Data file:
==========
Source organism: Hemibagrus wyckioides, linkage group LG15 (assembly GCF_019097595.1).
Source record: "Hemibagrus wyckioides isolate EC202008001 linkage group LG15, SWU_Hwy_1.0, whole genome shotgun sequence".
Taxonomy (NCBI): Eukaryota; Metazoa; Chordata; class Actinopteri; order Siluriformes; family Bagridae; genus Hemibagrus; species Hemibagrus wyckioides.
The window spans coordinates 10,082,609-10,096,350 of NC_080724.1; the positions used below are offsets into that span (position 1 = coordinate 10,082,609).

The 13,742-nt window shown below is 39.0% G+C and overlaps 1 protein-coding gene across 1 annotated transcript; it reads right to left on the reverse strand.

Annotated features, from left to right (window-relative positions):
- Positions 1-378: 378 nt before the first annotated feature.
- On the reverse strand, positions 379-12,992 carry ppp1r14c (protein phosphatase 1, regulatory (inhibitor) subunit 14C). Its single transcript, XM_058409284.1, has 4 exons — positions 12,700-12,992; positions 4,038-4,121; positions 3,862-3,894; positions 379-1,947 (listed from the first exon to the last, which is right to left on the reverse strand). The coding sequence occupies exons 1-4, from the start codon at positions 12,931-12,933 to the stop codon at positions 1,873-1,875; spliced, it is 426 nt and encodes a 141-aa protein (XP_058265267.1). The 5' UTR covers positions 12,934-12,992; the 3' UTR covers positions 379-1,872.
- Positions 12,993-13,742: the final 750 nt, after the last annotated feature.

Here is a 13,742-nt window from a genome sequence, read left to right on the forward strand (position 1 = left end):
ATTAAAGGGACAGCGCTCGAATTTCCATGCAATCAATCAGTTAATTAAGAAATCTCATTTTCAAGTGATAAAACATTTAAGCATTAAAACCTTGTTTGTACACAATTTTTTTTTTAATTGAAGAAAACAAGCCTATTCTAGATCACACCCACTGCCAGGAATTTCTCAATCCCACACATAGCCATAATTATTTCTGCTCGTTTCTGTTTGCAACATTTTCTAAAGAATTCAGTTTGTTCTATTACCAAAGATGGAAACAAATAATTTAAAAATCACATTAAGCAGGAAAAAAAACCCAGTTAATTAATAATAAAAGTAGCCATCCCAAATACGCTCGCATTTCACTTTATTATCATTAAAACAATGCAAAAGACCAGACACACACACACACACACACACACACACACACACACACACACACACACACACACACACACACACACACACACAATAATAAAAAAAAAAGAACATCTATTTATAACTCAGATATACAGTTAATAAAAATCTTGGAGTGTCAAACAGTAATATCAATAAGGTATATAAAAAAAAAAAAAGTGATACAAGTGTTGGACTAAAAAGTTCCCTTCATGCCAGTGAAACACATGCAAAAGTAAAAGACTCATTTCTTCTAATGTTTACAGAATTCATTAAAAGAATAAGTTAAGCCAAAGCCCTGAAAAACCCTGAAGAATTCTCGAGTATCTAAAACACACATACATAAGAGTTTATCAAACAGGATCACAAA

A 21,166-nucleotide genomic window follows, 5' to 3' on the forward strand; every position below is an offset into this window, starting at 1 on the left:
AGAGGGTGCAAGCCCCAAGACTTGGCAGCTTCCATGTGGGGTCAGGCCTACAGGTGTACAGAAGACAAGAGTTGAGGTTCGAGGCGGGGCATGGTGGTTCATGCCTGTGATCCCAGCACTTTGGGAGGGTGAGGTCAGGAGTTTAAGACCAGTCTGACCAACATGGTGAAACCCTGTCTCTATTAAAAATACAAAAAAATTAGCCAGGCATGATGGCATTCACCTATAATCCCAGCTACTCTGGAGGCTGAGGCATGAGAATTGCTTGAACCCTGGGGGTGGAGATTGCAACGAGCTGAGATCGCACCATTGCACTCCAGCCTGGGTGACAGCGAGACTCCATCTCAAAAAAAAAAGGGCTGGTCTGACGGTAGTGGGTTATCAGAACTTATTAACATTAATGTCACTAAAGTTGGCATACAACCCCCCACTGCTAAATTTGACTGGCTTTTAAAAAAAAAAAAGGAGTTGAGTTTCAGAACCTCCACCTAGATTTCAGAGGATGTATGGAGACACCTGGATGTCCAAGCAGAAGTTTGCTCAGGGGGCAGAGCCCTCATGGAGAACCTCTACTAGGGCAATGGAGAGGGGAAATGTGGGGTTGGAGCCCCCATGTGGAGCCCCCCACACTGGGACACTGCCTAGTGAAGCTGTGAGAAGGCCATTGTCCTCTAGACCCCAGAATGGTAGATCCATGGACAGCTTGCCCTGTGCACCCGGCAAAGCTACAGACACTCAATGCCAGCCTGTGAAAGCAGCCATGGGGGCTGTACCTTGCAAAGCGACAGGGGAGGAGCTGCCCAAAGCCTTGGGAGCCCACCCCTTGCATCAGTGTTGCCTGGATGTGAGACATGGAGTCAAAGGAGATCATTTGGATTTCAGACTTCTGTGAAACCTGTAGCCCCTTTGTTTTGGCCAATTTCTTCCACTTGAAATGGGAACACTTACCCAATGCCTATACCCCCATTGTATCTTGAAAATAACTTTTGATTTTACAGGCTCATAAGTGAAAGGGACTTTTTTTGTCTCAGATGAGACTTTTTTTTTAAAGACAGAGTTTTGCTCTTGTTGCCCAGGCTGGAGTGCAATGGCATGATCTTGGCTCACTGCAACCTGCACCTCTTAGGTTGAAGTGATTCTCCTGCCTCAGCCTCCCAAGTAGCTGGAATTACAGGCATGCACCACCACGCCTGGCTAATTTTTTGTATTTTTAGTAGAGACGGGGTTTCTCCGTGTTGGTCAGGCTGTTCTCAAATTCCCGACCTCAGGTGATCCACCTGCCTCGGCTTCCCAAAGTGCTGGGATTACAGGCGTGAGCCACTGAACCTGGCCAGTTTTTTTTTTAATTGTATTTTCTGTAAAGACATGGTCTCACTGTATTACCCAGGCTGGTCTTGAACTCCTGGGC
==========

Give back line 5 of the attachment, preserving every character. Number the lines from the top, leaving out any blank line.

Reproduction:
The 13,742-nt window shown below is 39.0% G+C and overlaps 1 protein-coding gene across 1 annotated transcript; it reads right to left on the reverse strand.